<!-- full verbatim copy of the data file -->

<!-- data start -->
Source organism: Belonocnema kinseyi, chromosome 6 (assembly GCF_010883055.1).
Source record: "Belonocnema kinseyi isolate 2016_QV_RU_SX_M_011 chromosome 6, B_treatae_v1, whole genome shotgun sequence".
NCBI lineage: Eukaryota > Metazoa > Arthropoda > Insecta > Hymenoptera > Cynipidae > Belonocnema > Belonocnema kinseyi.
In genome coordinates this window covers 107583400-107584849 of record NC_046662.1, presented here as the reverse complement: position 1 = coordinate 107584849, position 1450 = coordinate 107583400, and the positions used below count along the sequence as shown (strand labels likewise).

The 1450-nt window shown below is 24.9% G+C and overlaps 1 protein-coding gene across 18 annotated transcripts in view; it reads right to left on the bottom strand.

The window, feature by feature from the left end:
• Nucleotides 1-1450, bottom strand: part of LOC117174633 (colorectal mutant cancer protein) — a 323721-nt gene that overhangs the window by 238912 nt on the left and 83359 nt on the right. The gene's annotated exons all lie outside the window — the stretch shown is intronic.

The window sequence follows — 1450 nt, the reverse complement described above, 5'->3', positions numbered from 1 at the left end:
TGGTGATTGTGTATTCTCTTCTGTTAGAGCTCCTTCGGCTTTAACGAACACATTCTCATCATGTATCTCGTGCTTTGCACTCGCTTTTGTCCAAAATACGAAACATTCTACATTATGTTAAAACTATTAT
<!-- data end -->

Source organism: Belonocnema kinseyi, chromosome 6 (assembly GCF_010883055.1).
Source record: "Belonocnema kinseyi isolate 2016_QV_RU_SX_M_011 chromosome 6, B_treatae_v1, whole genome shotgun sequence".
NCBI lineage: Eukaryota > Metazoa > Arthropoda > Insecta > Hymenoptera > Cynipidae > Belonocnema > Belonocnema kinseyi.
In genome coordinates this window covers 107583400-107584849 of record NC_046662.1, presented here as the reverse complement: position 1 = coordinate 107584849, position 1450 = coordinate 107583400, and the positions used below count along the sequence as shown (strand labels likewise).

The 1450-nt window shown below is 24.9% G+C and overlaps 1 protein-coding gene across 18 annotated transcripts in view; it reads right to left on the bottom strand.

The window, feature by feature from the left end:
• Nucleotides 1-1450, bottom strand: part of LOC117174633 (colorectal mutant cancer protein) — a 323721-nt gene that overhangs the window by 238912 nt on the left and 83359 nt on the right. The gene's annotated exons all lie outside the window — the stretch shown is intronic.

The window sequence follows — 1450 nt, the reverse complement described above, 5'->3', positions numbered from 1 at the left end:
TGGTGATTGTGTATTCTCTTCTGTTAGAGCTCCTTCGGCTTTAACGAACACATTCTCATCATGTATCTCGTGCTTTGCACTCGCTTTTGTCCAAAATACGAAACATTCTACATTATGTTAAAACTATTAT